Portland from Aerial Tram:
Portland from Aerial Tram:
Yours Truly at Rose Gardens:
Day 2: Gales Creek to Omstead West State Park via Tillamook
As I climb back up to the highway, I discover that I wasn't cycling slow yesterday, its just a big hill. I climb for about an hour and cross over the pass into Tillamook County, home of Tillamook Cheese. As my friend Christine says "Heaven on earth - fresh cheese and ice cream under one roof." The descent into Tillamook is fantastic, 1500 foot elevation drop over 12 miles through glorious coastal range mountains covered with thick vegetation. Once in Tillamook and I buy more food and a pot to cook dinner in. I don't actually stop at the cheese factory - its full of tourists and I'm stinky from cycling.
Cycling along the Oregon coast is amazing. Altough Highway 101 can be busy at times, the views make up for it easily...not to mention regular ice cream stands. As I head north toward Seattle, I notice that I'm cycling against the winds, and that the other side of the road has many more cyclists and the shoulder is much wider. Although the road can be rough at times, drivers are very courteous. Climbing up the cliffs along Omstead West State Park is incredible and very, very challenging...I have never seen scenery to beautiful, a high point of the entire trip.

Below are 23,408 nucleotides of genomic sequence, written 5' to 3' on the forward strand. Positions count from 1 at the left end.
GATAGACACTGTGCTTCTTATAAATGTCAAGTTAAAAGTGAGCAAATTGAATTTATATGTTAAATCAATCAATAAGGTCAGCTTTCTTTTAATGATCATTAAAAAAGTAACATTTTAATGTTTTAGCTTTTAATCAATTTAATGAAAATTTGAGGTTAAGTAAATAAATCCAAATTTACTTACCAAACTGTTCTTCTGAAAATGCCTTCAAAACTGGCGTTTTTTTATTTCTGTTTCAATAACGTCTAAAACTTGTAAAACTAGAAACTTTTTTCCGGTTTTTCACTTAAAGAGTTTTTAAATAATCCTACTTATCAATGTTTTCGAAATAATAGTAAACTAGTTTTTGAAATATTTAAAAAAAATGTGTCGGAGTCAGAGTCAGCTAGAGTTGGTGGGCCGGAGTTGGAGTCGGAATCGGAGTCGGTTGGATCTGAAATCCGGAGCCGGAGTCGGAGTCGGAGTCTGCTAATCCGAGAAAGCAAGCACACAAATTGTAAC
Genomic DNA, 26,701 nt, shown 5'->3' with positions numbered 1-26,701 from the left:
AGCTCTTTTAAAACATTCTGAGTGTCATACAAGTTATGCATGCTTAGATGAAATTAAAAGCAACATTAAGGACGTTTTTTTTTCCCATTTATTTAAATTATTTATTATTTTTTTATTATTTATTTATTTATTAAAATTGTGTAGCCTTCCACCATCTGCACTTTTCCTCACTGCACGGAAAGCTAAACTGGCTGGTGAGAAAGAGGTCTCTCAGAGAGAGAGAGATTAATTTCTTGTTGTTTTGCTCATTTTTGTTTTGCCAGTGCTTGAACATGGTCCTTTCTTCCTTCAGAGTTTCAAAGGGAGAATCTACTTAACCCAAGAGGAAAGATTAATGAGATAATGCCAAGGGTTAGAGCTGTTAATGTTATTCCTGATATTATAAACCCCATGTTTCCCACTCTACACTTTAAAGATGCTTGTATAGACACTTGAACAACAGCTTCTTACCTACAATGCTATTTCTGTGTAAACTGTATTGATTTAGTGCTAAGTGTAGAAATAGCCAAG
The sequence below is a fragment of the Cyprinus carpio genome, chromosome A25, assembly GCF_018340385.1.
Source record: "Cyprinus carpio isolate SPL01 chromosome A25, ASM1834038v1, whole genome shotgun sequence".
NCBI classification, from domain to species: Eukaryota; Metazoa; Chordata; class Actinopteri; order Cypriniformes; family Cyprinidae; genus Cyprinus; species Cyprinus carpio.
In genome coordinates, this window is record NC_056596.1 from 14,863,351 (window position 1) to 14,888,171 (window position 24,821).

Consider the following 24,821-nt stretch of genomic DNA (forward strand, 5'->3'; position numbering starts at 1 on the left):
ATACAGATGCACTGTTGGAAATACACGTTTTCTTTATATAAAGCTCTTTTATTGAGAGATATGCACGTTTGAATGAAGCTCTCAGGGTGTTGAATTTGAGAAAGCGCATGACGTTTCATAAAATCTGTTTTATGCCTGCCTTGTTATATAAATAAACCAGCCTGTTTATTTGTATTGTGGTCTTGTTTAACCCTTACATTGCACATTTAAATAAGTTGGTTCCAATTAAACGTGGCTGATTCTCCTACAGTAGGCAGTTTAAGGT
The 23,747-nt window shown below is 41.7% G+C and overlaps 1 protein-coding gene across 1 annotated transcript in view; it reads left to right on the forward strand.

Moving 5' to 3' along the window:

When I arrived at the State Park, I found that there was not any hiker/biker camping and that all the available sites were taken. I found a ranger and asked him what my options were. Option 1) cycling back over the huge hill that just took me 1.5 hours to come over. Option 2) beg for someone to share their site with me. Option 3) go over to the day-use picnic area, discreetly pitch my tent and make sure that I'm on the road before the day-shift ranger make his rounds at 8am. I choose option 3. Pesto pasta for dinner, yum.